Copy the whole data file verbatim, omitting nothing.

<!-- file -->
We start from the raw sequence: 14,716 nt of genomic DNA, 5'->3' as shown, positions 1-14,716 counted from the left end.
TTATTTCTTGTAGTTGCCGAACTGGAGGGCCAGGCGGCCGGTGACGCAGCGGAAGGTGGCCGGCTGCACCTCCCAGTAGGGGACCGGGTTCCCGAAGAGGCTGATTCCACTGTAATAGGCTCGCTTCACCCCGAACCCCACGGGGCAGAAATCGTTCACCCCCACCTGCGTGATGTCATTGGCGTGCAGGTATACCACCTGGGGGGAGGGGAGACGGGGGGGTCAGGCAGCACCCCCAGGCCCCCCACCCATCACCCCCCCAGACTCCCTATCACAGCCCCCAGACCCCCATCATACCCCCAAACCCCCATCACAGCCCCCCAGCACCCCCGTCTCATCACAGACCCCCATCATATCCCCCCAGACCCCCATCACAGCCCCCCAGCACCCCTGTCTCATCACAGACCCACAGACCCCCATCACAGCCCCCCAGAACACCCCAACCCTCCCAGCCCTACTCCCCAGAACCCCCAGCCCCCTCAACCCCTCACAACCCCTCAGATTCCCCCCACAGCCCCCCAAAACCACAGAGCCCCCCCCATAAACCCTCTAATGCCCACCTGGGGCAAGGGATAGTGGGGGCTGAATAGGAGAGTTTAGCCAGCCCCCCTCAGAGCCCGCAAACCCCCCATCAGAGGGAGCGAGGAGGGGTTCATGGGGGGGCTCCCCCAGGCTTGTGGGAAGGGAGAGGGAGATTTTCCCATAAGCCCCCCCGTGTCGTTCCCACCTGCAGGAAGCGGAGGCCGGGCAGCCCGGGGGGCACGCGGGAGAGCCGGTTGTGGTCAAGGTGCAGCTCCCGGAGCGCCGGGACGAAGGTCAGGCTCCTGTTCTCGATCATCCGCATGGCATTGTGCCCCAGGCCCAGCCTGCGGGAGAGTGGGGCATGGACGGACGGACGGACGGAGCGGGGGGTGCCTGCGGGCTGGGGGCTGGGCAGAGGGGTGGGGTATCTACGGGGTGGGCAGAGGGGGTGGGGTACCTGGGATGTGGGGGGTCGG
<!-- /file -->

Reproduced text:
We start from the raw sequence: 14,716 nt of genomic DNA, 5'->3' as shown, positions 1-14,716 counted from the left end.
TTATTTCTTGTAGTTGCCGAACTGGAGGGCCAGGCGGCCGGTGACGCAGCGGAAGGTGGCCGGCTGCACCTCCCAGTAGGGGACCGGGTTCCCGAAGAGGCTGATTCCACTGTAATAGGCTCGCTTCACCCCGAACCCCACGGGGCAGAAATCGTTCACCCCCACCTGCGTGATGTCATTGGCGTGCAGGTATACCACCTGGGGGGAGGGGAGACGGGGGGGTCAGGCAGCACCCCCAGGCCCCCCACCCATCACCCCCCCAGACTCCCTATCACAGCCCCCAGACCCCCATCATACCCCCAAACCCCCATCACAGCCCCCCAGCACCCCCGTCTCATCACAGACCCCCATCATATCCCCCCAGACCCCCATCACAGCCCCCCAGCACCCCTGTCTCATCACAGACCCACAGACCCCCATCACAGCCCCCCAGAACACCCCAACCCTCCCAGCCCTACTCCCCAGAACCCCCAGCCCCCTCAACCCCTCACAACCCCTCAGATTCCCCCCACAGCCCCCCAAAACCACAGAGCCCCCCCCATAAACCCTCTAATGCCCACCTGGGGCAAGGGATAGTGGGGGCTGAATAGGAGAGTTTAGCCAGCCCCCCTCAGAGCCCGCAAACCCCCCATCAGAGGGAGCGAGGAGGGGTTCATGGGGGGGCTCCCCCAGGCTTGTGGGAAGGGAGAGGGAGATTTTCCCATAAGCCCCCCCGTGTCGTTCCCACCTGCAGGAAGCGGAGGCCGGGCAGCCCGGGGGGCACGCGGGAGAGCCGGTTGTGGTCAAGGTGCAGCTCCCGGAGCGCCGGGACGAAGGTCAGGCTCCTGTTCTCGATCATCCGCATGGCATTGTGCCCCAGGCCCAGCCTGCGGGAGAGTGGGGCATGGACGGACGGACGGACGGAGCGGGGGGTGCCTGCGGGCTGGGGGCTGGGCAGAGGGGTGGGGTATCTACGGGGTGGGCAGAGGGGGTGGGGTACCTGGGATGTGGGGGGTCGG